Author's note, January 2017: Boy, does this one need to be revisited. There was a time when I disliked Total Recall? What the hell, 25-year-old Tim.

Like many Americans, my exposure to the films of Paul Verhoeven has And like most Americans, I've been woefully underimpressed by the likes of Total Recall and Hollow Man. But I am not afraid to admit that I can make terrible mistakes, and it seems I've made one in underestimating the good Mr. Verhoeven, who as it turns out can direct a film that's not just good, but great. As long as it's not in English.

The film that brought me to this realization: Black Book, a fact-based story of the Dutch resistance in World War II, and a right rip-snorting old-fashioned one at that. Of course, no old-fashioned WWII film would have quite this much female nudity, including a fantastically Verhoevian shot of a woman bleaching her pubic hair with peroxide, but that is the nature of progress.

The film centers on Rachel Stein (Carice van Houten), a Jewish woman living in hiding in Holland during the waning days of the Nazi regime. Without giving away too many notes of the deliciously melodramatic screenplay, she ends up joining the Resistance in the capital, where she is set up as the personal secretary to the head of the local Gestapo, Ludwig Müntze (Sebastian Koch). This being a Verhoeven film, that is, the work of a dyed-in-the-wool satirist, we find out in due course that Müntze is just about the least anti-Semitic person in Holland, that given the chance, members of the Resistance are just thrilled with the chance to do some Fascist dictating of their own, and that the 20th Century was really an unpleasant time to be Jewish.

It's understandable that people want to fixate on the edgier aspects of the film, the "hey, that Nazi's a swell guy. I really hope she ends up with that Nazi" aspects. The "Jesus Christ, the newly freed Dutch are celebrating by pouring buckets of human shit all over their POWs" aspects, and let me tell you, nothing reminds you that you're watching a film by Paul Verhoeven quicker than the bucket of shit.

But that's not what we're here to talk about right now. I'd instead like to focus on how perfectly Black Book works as a potboiler. We don't much go for setting thrillers in World War II anymore in this country; thanks to Brokaw, Spielberg and the rest of the Greatest Generation pimps, any film set between 1941 and 1945 absolutely must be dour and joyless, so as not to interfere with the deeply serious contemplation of What Men Lose In War. When was the last WWII film that could honestly be called "fun"?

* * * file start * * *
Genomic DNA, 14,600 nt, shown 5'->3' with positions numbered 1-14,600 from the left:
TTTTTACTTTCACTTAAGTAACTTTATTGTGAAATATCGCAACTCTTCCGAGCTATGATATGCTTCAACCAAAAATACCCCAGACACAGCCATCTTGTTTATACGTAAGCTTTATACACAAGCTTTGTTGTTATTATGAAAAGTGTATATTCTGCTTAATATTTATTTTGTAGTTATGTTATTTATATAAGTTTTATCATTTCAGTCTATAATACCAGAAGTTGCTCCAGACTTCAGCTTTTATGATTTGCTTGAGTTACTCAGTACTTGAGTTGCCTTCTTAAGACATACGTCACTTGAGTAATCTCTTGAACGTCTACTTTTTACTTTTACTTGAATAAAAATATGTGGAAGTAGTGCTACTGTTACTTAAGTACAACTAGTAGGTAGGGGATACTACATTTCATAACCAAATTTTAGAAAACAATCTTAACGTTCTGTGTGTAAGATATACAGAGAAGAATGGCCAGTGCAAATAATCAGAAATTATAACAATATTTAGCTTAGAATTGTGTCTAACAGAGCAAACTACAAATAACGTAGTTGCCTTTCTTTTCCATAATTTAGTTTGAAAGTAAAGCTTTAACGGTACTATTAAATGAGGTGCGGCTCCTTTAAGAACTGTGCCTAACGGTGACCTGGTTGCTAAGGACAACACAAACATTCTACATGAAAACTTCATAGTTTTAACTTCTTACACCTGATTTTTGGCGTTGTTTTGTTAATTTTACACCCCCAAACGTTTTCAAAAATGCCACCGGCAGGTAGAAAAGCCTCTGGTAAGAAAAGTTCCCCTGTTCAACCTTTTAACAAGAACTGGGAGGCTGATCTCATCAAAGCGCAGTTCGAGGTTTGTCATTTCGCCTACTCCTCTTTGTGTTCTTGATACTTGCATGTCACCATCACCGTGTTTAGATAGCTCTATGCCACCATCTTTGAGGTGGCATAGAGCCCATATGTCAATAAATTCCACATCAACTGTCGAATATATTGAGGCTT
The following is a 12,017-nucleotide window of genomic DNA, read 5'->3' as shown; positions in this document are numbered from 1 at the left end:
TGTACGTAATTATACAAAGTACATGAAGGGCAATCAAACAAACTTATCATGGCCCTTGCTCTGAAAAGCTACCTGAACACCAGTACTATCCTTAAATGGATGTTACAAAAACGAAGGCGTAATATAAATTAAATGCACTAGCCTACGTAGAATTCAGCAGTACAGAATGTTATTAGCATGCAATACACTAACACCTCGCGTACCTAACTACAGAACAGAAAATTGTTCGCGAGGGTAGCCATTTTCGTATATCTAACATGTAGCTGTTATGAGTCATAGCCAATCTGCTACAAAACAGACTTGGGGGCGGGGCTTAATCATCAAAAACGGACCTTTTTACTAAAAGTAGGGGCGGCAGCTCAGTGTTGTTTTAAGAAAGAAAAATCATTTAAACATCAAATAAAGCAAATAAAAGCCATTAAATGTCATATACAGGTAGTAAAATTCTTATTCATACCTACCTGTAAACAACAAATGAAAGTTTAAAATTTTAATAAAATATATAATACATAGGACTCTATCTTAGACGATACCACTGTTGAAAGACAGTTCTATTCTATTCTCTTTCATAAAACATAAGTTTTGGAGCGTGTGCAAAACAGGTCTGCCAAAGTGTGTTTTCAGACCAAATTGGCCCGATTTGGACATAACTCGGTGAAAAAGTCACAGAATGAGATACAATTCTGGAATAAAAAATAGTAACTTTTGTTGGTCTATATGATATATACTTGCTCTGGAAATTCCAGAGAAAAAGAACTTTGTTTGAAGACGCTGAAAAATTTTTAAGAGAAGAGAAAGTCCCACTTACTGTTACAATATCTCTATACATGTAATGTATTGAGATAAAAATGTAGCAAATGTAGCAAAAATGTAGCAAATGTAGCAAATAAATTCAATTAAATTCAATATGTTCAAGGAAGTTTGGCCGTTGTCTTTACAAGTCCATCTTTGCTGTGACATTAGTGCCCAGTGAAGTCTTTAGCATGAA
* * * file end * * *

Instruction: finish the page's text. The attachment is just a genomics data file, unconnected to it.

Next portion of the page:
Happily, Black Book is a great deal of fun. It follows a noble tradition of thrillers for grown-up people (another subgenre that's long been out of fashion in this country), freely mixing genuine sexiness with real-world tension with exceptionally twisty cloak-and-dagger intrigue with an exceptionally well-detailed view of the Resistance. The best part is that it does all of this without ever flagging: the first scene opens to noise and chaos, and there will never be a moment when the film's energy drops, when it takes a break from constantly moving forward. The two and a half hour running time flies by, as even the tiniest scenes are wracked with suspense.

I suppose I've always known that Verhoeven is a strong filmmaker. The monstrous screenplay failures of nearly all of his American films - I will cheerfully except RoboCop, and grudgingly do the same for Starship Troopers - distorts the reality that the director is a truly gifted pop-trash artist, wallowing in gore and sex and bad taste not because he is exploitative, but because of the vitality of those things. It's easy to find Black Book distasteful for its melodrama, and its shocking contrarianism, and the generally shoddy way the director treats his lead actress, but to me the film positively vibrates with life because of those very elements. Good taste leads to airless artifacts to be studied and contemplated, but bad taste spills off the screen into the theater; it engages us and confronts us with an ugly humanity that is nevertheless unnervingly human.

By using the Holocaust as the setting for a "mere thriller," Verhoeven and his co-writer Gerard Soeteman are breaking a significant taboo just as much as Verhoeven and Joe Eszterhas did in the '90s, only with considerably more finesse and less gaudy trappings. A significant part of the "thrill" in the thriller is because we know how fucked up it is to watch a Nazi and a Jew fall in love.

I wouldn't be doing my job if I didn't note that the final half-hour goes some rather different places. It grows naturally and inevitably out of what precedes it; but after the war is over, the tone switches and the moral element of the story is brought to the fore. The subtle hints that the Dutch are not particularly good people become outright plot points, and the film boils itself down to one cold theme: everybody sucks. Amazingly, it manages to do this without become draggy or unpleasant. Indeed, it does this without sacrificing the melodramatic thriller elements that have previously characterized the film; and the fact that we're laughing at the venality of the post-occupation society, rather than crying at it is simply another way in which the filmmakers draw meaning out of our own "inappropriate" reaction to their movie.

Spoilers are bad, so I can't describe the final scene. But it is important, because it is the first time that the thriller tone and the general excitement are stripped away. Without getting into particulars, I will say only that it is a black joke unto itself, reminding us that the rollicking good time we've just had was rooted in the slaughter of innocents, and that slaughter still goes on. When wars end, violence doesn't stop; it just becomes that much harder to recognize your enemies.